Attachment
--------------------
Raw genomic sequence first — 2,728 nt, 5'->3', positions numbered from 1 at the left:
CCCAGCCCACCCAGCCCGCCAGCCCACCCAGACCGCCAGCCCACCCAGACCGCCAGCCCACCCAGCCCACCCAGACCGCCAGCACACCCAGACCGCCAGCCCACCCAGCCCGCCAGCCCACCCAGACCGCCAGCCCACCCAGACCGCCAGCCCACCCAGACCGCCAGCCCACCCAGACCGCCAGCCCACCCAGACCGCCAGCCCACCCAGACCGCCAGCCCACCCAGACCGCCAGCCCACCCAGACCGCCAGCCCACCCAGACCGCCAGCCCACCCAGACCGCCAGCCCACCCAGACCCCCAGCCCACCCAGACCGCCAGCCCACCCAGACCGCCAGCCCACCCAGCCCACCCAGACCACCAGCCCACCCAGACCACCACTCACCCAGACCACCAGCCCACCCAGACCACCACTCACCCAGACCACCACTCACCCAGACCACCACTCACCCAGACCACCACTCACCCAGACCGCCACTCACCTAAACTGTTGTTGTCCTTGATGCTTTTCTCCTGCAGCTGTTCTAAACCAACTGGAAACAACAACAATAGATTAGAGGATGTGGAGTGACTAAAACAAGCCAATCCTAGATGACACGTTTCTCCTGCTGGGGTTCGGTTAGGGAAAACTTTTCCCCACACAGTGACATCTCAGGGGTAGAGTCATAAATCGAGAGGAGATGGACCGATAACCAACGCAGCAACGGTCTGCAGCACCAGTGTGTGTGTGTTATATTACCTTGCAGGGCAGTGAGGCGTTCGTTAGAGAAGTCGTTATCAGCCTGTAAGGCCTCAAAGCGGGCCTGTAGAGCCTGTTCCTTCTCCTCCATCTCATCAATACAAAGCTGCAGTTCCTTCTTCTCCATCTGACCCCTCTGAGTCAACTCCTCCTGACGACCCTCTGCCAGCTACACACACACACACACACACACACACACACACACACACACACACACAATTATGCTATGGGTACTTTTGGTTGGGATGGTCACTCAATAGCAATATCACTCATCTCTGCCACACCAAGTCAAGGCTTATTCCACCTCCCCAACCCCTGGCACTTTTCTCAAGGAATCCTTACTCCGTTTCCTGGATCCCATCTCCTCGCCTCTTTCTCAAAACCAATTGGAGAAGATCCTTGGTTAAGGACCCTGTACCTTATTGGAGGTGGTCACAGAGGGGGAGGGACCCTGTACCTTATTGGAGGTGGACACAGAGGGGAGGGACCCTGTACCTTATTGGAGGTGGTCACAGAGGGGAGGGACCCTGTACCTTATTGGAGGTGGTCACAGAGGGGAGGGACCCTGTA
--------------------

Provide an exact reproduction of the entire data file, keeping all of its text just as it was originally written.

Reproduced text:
Raw genomic sequence first — 2,728 nt, 5'->3', positions numbered from 1 at the left:
CCCAGCCCACCCAGCCCGCCAGCCCACCCAGACCGCCAGCCCACCCAGACCGCCAGCCCACCCAGCCCACCCAGACCGCCAGCACACCCAGACCGCCAGCCCACCCAGCCCGCCAGCCCACCCAGACCGCCAGCCCACCCAGACCGCCAGCCCACCCAGACCGCCAGCCCACCCAGACCGCCAGCCCACCCAGACCGCCAGCCCACCCAGACCGCCAGCCCACCCAGACCGCCAGCCCACCCAGACCGCCAGCCCACCCAGACCGCCAGCCCACCCAGACCGCCAGCCCACCCAGACCCCCAGCCCACCCAGACCGCCAGCCCACCCAGACCGCCAGCCCACCCAGCCCACCCAGACCACCAGCCCACCCAGACCACCACTCACCCAGACCACCAGCCCACCCAGACCACCACTCACCCAGACCACCACTCACCCAGACCACCACTCACCCAGACCACCACTCACCCAGACCGCCACTCACCTAAACTGTTGTTGTCCTTGATGCTTTTCTCCTGCAGCTGTTCTAAACCAACTGGAAACAACAACAATAGATTAGAGGATGTGGAGTGACTAAAACAAGCCAATCCTAGATGACACGTTTCTCCTGCTGGGGTTCGGTTAGGGAAAACTTTTCCCCACACAGTGACATCTCAGGGGTAGAGTCATAAATCGAGAGGAGATGGACCGATAACCAACGCAGCAACGGTCTGCAGCACCAGTGTGTGTGTGTTATATTACCTTGCAGGGCAGTGAGGCGTTCGTTAGAGAAGTCGTTATCAGCCTGTAAGGCCTCAAAGCGGGCCTGTAGAGCCTGTTCCTTCTCCTCCATCTCATCAATACAAAGCTGCAGTTCCTTCTTCTCCATCTGACCCCTCTGAGTCAACTCCTCCTGACGACCCTCTGCCAGCTACACACACACACACACACACACACACACACACACACACACACACACAATTATGCTATGGGTACTTTTGGTTGGGATGGTCACTCAATAGCAATATCACTCATCTCTGCCACACCAAGTCAAGGCTTATTCCACCTCCCCAACCCCTGGCACTTTTCTCAAGGAATCCTTACTCCGTTTCCTGGATCCCATCTCCTCGCCTCTTTCTCAAAACCAATTGGAGAAGATCCTTGGTTAAGGACCCTGTACCTTATTGGAGGTGGTCACAGAGGGGGAGGGACCCTGTACCTTATTGGAGGTGGACACAGAGGGGAGGGACCCTGTACCTTATTGGAGGTGGTCACAGAGGGGAGGGACCCTGTACCTTATTGGAGGTGGTCACAGAGGGGAGGGACCCTGTA